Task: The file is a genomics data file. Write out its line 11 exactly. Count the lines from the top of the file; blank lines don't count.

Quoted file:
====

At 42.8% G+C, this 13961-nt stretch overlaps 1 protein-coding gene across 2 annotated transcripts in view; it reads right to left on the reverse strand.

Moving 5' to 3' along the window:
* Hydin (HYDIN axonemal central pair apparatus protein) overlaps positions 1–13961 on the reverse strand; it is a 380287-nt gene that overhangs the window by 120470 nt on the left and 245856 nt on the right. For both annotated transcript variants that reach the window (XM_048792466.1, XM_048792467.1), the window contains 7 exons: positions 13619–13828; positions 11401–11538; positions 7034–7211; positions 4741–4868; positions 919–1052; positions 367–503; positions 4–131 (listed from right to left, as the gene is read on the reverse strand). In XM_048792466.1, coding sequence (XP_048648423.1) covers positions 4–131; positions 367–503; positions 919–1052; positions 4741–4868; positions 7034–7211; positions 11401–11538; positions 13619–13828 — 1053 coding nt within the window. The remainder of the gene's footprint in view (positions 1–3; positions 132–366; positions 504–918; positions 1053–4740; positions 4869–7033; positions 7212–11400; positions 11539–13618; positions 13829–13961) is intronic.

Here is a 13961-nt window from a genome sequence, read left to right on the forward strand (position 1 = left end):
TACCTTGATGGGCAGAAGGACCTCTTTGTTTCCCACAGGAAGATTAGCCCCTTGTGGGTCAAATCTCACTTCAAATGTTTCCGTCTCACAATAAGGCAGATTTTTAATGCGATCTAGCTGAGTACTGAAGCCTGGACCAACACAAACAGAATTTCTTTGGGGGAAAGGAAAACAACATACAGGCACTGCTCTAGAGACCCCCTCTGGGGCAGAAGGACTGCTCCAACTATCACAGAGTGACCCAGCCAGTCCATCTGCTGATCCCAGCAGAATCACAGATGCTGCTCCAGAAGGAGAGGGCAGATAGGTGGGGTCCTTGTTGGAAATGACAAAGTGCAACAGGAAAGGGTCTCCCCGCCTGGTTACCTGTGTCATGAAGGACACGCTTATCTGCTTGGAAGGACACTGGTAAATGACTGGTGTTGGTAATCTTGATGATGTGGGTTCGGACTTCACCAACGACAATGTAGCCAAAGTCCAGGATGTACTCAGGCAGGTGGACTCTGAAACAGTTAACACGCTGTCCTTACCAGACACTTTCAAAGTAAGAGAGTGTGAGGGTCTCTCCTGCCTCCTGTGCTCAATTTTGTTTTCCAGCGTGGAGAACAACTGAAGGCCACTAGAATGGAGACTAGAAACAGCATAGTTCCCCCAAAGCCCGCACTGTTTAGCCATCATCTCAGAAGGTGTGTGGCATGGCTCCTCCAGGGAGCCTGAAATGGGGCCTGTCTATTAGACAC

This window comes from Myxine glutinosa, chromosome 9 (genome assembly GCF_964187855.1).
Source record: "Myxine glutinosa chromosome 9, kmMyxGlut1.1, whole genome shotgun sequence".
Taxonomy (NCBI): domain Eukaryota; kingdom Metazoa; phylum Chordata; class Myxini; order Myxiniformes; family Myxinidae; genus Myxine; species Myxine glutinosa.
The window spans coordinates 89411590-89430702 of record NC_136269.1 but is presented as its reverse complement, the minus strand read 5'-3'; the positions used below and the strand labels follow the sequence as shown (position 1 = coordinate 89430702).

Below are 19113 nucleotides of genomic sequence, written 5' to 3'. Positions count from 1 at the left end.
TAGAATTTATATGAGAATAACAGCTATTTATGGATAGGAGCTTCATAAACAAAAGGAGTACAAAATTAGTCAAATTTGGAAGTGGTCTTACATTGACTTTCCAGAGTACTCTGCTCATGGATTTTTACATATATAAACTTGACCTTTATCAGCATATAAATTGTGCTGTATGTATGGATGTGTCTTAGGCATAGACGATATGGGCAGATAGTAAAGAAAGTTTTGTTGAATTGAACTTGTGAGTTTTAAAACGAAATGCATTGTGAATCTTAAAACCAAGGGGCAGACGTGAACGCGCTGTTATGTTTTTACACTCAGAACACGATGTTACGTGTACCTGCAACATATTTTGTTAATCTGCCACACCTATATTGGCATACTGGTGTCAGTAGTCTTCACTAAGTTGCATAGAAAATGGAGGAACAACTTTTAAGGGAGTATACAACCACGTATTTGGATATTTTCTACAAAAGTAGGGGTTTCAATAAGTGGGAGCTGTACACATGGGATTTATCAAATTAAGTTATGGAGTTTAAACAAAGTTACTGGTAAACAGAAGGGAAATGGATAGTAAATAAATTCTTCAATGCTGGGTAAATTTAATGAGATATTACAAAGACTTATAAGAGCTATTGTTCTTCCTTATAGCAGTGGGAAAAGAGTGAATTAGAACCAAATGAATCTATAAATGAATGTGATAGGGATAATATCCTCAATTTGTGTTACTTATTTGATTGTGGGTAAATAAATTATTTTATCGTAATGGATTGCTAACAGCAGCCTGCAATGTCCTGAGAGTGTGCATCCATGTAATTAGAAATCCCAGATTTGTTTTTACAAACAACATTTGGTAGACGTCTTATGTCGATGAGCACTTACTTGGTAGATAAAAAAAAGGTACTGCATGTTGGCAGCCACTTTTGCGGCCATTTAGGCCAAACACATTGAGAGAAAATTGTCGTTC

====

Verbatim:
TAGAATTTATATGAGAATAACAGCTATTTATGGATAGGAGCTTCATAAACAAAAGGAGTACAAAATTAGTCAAATTTGGAAGTGGTCTTACATTGACTTTCCAGAGTACTCTGCTCATGGATTTTTACATATATAAACTTGACCTTTATCAGCATATAAATTGTGCTGTATGTATGGATGTGTCTTAGGCATAGACGATATGGGCAGATAGTAAAGAAAGTTTTGTTGAATTGAACTTGTGAGTTTTAAAACGAAATGCATTGTGAATCTTAAAACCAAGGGGCAGACGTGAACGCGCTGTTATGTTTTTACACTCAGAACACGATGTTACGTGTACCTGCAACATATTTTGTTAATCTGCCACACCTATATTGGCATACTGGTGTCAGTAGTCTTCACTAAGTTGCATAGAAAATGGAGGAACAACTTTTAAGGGAGTATACAACCACGTATTTGGATATTTTCTACAAAAGTAGGGGTTTCAATAAGTGGGAGCTGTACACATGGGATTTATCAAATTAAGTTATGGAGTTTAAACAAAGTTACTGGTAAACAGAAGGGAAATGGATAGTAAATAAATTCTTCAATGCTGGGTAAATTTAATGAGATATTACAAAGACTTATAAGAGCTATTGTTCTTCCTTATAGCAGTGGGAAAAGAGTGAATTAGAACCAAATGAATCTATAAATGAATGTGATAGGGATAATATCCTCAATTTGTGTTACTTATTTGATTGTGGGTAAATAAATTATTTTATCGTAATGGATTGCTAACAGCAGCCTGCAATGTCCTGAGAGTGTGCATCCATGTAATTAGAAATCCCAGATTTGTTTTTACAAACAACATTTGGTAGACGTCTTATGTCGATGAGCACTTACTTGGTAGATAAAAAAAAGGTACTGCATGTTGGCAGCCACTTTTGCGGCCATTTAGGCCAAACACATTGAGAGAAAATTGTCGTTC